Brian Lara scripts history in Test cricket with his determined knock

West Indies cricketer Brian Lara was widely reckoned as one of the most technically composed batsmen of his era. He had an uncanny knack of scoring big runs in any format of the game. In 1994, Lara inscribed his name in the history of Test cricket when he became the highest run scorer with his tenacious knock of 375 against England at St. John’s. But years later, Matthew Hayden fired a dogged 380 against Zimbabwe at Perth in 2003.

Lara once again shot to limelight when he became the first man on this planet to score 400 in Test cricket and reclaimed the record from Hayden. It was the fourth Test of The Wisden Trophy in April 2004 at St. John’s when Lara stuck to his guns and gave the Australian a run for his money. West Indies were placed at one for 33 after opting to bat first when Lara walked out to bat with Chris Gayle being at the other end.

Lara confronted the pumped English attack with immense confidence and did exceptionally well to remain unbeaten on 86 at stumps on Day 1. He resumed his innings from where he left the other day and played elegantly to bring up his century. He continued to pile massive runs on Day 2 as well and once again remained unconquered at stumps at the score of 313 along with Ridley Jacobs for 47. This was the time when the hope of Lara overhauling Hayden’s record started picking up the pace and the pressure was humongous.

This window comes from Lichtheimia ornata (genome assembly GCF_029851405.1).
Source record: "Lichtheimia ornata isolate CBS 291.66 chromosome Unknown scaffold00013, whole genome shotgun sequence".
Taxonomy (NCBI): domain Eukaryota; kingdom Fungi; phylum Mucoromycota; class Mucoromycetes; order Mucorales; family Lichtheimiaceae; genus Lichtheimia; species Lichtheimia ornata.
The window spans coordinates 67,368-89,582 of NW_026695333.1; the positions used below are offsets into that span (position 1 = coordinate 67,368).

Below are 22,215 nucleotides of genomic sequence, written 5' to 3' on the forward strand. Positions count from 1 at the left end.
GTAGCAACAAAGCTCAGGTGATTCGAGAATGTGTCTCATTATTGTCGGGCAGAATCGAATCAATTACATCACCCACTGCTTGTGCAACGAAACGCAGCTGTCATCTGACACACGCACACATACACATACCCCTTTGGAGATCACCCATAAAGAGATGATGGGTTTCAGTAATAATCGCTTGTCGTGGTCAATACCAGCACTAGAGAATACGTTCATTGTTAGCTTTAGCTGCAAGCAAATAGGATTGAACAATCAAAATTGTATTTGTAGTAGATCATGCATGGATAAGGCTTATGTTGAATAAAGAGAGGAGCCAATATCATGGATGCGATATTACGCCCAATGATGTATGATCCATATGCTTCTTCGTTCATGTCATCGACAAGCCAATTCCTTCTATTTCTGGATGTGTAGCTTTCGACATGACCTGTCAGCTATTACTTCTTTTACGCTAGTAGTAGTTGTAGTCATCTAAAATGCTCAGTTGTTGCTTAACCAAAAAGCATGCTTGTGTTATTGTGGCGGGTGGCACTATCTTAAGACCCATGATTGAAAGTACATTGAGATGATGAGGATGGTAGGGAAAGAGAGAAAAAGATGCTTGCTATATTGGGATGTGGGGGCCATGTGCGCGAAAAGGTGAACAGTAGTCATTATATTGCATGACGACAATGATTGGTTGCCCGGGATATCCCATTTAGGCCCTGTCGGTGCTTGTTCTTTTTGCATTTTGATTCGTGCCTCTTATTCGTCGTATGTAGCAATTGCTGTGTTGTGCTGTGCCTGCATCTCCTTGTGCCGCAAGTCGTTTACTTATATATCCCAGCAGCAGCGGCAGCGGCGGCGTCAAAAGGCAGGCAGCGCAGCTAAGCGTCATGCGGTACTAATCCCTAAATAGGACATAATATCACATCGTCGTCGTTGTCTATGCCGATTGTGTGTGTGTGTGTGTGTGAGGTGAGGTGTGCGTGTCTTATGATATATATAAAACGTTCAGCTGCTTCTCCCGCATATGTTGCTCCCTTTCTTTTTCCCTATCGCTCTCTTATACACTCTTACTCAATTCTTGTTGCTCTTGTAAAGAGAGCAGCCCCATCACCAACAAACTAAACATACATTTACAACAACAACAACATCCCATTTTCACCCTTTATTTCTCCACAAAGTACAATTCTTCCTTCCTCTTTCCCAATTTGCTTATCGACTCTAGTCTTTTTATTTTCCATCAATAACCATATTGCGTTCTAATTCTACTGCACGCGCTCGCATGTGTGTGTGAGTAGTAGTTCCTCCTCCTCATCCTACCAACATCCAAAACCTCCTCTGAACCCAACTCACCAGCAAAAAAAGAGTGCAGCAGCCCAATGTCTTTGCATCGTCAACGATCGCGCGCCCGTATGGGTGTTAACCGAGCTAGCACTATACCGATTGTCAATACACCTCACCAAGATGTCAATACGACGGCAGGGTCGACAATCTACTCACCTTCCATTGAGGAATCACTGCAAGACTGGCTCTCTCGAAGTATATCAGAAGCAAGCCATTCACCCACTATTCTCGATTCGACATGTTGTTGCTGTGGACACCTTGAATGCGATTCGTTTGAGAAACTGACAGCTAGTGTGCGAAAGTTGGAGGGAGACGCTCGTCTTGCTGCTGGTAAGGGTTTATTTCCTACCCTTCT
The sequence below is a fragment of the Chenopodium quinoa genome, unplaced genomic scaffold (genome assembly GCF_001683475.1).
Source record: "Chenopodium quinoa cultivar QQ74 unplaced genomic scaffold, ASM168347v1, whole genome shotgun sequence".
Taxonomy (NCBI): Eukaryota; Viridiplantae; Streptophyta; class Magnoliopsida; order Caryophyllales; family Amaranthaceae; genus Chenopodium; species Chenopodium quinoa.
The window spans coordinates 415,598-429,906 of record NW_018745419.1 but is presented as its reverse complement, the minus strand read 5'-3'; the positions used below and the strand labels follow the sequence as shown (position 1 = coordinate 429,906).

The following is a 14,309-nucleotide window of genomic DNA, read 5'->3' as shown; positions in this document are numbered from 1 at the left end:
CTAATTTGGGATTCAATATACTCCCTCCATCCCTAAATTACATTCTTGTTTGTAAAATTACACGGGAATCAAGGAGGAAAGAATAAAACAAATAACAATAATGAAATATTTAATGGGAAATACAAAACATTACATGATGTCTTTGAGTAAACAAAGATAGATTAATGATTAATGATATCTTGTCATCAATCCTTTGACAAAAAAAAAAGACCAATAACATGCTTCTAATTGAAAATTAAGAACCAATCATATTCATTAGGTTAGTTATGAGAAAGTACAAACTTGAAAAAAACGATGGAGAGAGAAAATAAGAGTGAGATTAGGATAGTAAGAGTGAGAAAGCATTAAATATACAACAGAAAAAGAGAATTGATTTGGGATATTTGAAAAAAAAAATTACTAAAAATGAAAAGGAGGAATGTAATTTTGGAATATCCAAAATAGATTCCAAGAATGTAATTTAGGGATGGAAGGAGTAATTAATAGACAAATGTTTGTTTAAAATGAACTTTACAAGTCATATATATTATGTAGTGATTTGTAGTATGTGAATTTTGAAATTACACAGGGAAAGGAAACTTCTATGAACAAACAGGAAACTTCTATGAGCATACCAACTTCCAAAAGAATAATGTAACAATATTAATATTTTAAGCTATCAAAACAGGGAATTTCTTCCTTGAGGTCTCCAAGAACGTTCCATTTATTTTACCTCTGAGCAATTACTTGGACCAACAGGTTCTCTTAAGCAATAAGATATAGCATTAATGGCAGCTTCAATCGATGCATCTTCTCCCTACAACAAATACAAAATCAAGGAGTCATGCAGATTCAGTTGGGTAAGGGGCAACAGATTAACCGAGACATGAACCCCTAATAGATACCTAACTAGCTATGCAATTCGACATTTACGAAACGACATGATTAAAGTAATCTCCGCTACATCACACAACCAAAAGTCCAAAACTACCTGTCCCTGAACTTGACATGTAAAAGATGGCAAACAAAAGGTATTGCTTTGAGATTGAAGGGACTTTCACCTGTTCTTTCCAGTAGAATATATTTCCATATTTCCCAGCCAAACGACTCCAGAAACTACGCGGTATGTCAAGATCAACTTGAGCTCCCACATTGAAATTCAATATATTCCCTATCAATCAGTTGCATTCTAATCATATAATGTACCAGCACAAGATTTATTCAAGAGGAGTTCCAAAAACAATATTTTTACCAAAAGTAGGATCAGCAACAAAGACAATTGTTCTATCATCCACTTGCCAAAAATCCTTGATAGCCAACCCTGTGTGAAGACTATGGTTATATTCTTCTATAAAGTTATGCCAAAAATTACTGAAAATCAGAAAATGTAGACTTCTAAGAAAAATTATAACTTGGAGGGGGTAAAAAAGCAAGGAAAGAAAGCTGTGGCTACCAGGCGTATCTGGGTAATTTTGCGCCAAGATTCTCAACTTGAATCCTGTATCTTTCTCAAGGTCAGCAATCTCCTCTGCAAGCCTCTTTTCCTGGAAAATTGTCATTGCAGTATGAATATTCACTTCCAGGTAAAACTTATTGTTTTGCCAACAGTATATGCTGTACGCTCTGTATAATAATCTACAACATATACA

When Lara turned out to bat on Day 3, the onus of making the golden opportunity count was on him. He was batting on 374 and was just a run away to surpass his previous best score of 374 and to everyone’s surprise, Lara did so in style. He hit a massive six to a flighted delivery from Gareth Batty over long-on and equalled Hayden’s highest Test score record of 380. This was a nerve-wracking situation and Lara broke the shackles with an exquisite boundary and bettered Hayden’s record. Interestingly, Lara achieved this feat against the same opposition and at the same venue.

Lara wasn’t done here; he had some higher feats to be achieved. He went on to achieve a landmark which no other cricketer had ever accomplished as he smashed an unbeaten 400 which included four sixes and 43 boundaries. He kissed the pitch in joy and the handshakes followed. By now, Lara had written his name for eternity in the books of cricket and this legendry knock will be remembered and cherished for generations. The record still remains victorious as not batsman till date has breached the score set by him.

Though the Test didn’t end in a favourable way for the West Indies but they had a lot to relish about. England were eyeing for a whitewash but some brilliance from the Caribbean southpaw restored the glory and further avoided a clean sweep.

(Suraj Choudhari, an avid cricket follower who plays the sport at club level, is a staffer with Criclife)